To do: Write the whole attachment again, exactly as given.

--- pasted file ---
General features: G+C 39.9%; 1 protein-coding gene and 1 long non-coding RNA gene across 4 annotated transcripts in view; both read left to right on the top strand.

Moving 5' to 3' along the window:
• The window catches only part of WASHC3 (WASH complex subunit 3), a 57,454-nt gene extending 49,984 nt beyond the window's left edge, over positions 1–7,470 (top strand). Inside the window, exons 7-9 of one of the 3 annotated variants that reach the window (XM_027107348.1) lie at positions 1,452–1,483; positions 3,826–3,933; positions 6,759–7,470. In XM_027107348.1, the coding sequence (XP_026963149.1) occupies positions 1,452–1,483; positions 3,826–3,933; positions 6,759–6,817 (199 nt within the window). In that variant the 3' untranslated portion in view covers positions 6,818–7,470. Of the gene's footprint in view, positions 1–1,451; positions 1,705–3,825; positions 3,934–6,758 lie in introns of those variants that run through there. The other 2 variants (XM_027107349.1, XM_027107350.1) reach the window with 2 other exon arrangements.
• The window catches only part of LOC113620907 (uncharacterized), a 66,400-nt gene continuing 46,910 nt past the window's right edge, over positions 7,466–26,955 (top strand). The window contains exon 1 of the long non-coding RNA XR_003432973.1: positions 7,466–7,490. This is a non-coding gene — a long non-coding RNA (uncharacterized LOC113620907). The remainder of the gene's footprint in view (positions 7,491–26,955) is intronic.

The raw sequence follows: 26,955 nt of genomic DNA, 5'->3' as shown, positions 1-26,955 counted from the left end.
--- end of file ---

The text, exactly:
General features: G+C 39.9%; 1 protein-coding gene and 1 long non-coding RNA gene across 4 annotated transcripts in view; both read left to right on the top strand.

Moving 5' to 3' along the window:
• The window catches only part of WASHC3 (WASH complex subunit 3), a 57,454-nt gene extending 49,984 nt beyond the window's left edge, over positions 1–7,470 (top strand). Inside the window, exons 7-9 of one of the 3 annotated variants that reach the window (XM_027107348.1) lie at positions 1,452–1,483; positions 3,826–3,933; positions 6,759–7,470. In XM_027107348.1, the coding sequence (XP_026963149.1) occupies positions 1,452–1,483; positions 3,826–3,933; positions 6,759–6,817 (199 nt within the window). In that variant the 3' untranslated portion in view covers positions 6,818–7,470. Of the gene's footprint in view, positions 1–1,451; positions 1,705–3,825; positions 3,934–6,758 lie in introns of those variants that run through there. The other 2 variants (XM_027107349.1, XM_027107350.1) reach the window with 2 other exon arrangements.
• The window catches only part of LOC113620907 (uncharacterized), a 66,400-nt gene continuing 46,910 nt past the window's right edge, over positions 7,466–26,955 (top strand). The window contains exon 1 of the long non-coding RNA XR_003432973.1: positions 7,466–7,490. This is a non-coding gene — a long non-coding RNA (uncharacterized LOC113620907). The remainder of the gene's footprint in view (positions 7,491–26,955) is intronic.

The raw sequence follows: 26,955 nt of genomic DNA, 5'->3' as shown, positions 1-26,955 counted from the left end.